Tenant housing court history could become a protected class under city bill

In a bid to root out so-called tenant blacklisting, the city may expand its list of protected classes to include people who have been involved in housing court cases.

At a hearing Wednesday, Mayor Bill de Blasio’s administration indicated it supported a bill that would empower the city’s Commission on Human Rights to investigate when New Yorkers believe a landlord opted not to rent to them because of their history in housing court.

Earlier this summer, the state banned this practice, often referred to as tenant blacklisting. Lawyers who represent renters have long spoken out against owners that reject anyone included in databases of people who have been involved in any housing court action — even in cases that tenants win — over the past seven years. 

The state’s prohibition, however, exclusively tasks the attorney general with enforcement and does not allow renters to take owners to court with their own attorneys.

To further bolster the ban, City Councilman Ben Kallos introduced a measure that would allow the city’s Commission on Human Rights to investigate suspected blacklisting. Kallos’ team and the Legal Aid Society said the measure would also permit renters to privately pursue cases in court.

"We can’t have a legal system where somebody can go to housing court, be vindicated and even win against a bad landlord, and then repeatedly be denied a place," Kallos said. "Hundreds of thousands of New Yorkers are named in housing court cases every year, and they’re reported on these blacklists."

Robert Desir, a staff attorney at the Legal Aid Society, said the existence of the context-less and at times inaccurate databases can intimidate people who are legally withholding rent in an attempt to compel their landlord to make repairs.

“This practice also has a chilling effect on tenants who owe rent because they’re not getting repairs from their landlords," Desir said.

The Commission on Human Rights is eager to collaborate with lawmakers on the matter, according to Dana Sussman, its deputy commissioner of policy and intergovernmental affairs. 

“The administration and the Commission look forward to working with the Council to consider ways that the city can strengthen these protections," Susman said.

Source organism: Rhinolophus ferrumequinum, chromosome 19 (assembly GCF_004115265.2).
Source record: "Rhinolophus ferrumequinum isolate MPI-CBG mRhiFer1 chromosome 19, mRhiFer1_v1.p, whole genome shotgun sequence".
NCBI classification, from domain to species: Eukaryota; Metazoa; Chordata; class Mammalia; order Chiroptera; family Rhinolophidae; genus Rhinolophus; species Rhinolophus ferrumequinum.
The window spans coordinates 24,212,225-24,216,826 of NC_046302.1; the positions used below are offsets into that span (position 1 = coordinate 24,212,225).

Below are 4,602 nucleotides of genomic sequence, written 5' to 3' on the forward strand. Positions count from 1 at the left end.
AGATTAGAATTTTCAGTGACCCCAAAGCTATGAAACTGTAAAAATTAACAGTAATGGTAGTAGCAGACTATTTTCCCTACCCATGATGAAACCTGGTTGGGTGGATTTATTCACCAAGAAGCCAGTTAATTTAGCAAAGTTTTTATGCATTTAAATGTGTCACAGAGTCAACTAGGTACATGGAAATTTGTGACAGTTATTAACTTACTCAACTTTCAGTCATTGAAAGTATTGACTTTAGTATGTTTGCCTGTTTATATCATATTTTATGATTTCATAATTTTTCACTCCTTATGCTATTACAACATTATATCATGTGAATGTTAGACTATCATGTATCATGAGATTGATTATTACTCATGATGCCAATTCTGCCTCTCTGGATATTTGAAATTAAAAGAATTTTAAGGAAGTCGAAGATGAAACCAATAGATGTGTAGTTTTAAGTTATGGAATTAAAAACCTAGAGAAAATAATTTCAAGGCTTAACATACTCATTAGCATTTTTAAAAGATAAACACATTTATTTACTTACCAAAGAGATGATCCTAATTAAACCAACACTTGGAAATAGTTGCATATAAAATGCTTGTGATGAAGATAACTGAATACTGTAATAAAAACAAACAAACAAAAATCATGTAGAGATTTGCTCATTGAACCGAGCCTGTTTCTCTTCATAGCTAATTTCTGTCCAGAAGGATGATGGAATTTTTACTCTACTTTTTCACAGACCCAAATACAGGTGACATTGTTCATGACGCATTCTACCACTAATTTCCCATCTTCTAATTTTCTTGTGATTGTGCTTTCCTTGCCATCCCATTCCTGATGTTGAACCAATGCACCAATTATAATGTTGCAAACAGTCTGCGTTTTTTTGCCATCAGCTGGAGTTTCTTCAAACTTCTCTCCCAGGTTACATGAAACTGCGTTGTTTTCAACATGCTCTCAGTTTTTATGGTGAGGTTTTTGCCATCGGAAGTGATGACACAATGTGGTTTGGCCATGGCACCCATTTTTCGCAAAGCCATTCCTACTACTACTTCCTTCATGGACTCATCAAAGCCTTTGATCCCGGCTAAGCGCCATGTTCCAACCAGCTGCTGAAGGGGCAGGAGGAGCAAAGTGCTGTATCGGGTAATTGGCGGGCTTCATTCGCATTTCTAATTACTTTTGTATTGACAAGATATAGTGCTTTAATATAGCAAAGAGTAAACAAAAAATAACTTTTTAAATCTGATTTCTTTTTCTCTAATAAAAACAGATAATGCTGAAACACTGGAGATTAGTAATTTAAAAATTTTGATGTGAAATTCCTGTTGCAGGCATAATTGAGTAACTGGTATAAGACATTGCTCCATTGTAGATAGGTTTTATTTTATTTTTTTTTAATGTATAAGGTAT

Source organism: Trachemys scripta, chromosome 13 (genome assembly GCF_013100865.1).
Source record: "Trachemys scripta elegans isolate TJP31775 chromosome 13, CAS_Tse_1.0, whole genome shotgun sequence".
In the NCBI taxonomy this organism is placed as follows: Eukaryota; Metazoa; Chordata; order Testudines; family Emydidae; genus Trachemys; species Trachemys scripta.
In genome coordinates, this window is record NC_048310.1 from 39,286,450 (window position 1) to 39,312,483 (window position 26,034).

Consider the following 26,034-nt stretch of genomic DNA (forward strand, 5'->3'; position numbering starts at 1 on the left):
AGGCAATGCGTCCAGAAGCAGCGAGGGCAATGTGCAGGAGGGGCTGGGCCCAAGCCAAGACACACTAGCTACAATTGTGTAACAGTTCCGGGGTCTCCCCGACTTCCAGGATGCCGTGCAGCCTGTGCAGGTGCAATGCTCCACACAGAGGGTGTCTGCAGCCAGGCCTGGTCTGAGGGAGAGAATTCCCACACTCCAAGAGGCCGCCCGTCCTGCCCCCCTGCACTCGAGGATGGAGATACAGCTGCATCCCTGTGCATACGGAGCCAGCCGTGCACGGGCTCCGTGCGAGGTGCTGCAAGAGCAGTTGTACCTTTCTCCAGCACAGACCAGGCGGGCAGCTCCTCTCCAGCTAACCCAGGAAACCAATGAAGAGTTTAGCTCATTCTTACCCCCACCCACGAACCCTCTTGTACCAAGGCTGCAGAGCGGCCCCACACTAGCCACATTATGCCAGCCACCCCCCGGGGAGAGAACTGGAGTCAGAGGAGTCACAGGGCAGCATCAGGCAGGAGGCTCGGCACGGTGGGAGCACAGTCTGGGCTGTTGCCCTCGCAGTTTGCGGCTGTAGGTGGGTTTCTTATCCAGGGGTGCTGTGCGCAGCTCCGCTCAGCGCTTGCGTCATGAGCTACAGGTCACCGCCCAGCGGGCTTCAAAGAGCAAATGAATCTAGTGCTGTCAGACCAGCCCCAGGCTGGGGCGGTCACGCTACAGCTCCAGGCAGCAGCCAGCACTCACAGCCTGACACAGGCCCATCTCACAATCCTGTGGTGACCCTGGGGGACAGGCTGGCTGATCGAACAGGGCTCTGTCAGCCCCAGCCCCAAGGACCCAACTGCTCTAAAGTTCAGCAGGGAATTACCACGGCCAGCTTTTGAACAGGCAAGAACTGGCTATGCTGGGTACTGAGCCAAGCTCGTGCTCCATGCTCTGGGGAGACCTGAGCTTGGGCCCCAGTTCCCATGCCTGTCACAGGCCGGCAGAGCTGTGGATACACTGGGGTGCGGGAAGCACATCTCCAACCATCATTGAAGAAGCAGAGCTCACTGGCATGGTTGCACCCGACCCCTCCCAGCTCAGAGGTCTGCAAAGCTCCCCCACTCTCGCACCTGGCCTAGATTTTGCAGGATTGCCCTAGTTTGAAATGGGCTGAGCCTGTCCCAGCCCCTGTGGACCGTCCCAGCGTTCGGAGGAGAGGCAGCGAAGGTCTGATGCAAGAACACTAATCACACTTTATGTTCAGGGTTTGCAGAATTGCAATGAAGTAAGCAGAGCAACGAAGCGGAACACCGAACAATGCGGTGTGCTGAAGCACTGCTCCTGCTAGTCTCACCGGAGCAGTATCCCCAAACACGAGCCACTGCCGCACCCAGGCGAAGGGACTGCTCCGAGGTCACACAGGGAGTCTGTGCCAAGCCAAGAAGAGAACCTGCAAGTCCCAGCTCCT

The Community Housing Improvement Program, which represents owners of rent-regulated properties, argued the effort to ban blacklisting hurts those it aims to help by compelling landlords to place a greater emphasis on credit scores and income.

"In the past, our members would have gladly given a low-income tenant with a solid history of paying their rent an apartment, even if they had a low credit score because of medical bills or emergency expenses," CHIP’s Executive Director Jay Martin said in a statement. "Owners and property managers can no longer do that, forcing them to turn away people who most need affordable housing."

Still others said Kallos’ legislation did not go far enough. The fines are not substantial enough to impact landlords, according to Lucy Block, the research and policy associate at the Association for Neighborhood and Housing Development, which advocates for policies that promote affordable housing. The commission could impose fines that start at $100 per unit per month, for the first five instances, and may rise to $2,000 per unit per month, with an additional $250,000 surcharge for egregious offenders. 

James Fishman, an attorney who represents tenants on blacklists, said the measure should more explicitly include brokers and presume that those looking at tenant screening reports considered their contents. He said it would make more sense to license and regulate the companies that produce tenant screening reports.

“It does have some significant flaws, which should be recognized and addressed," Fishman said. "It must be emphasized that even if it is enacted, with or without these flaws, the problem of tenant blacklisting will not disappear."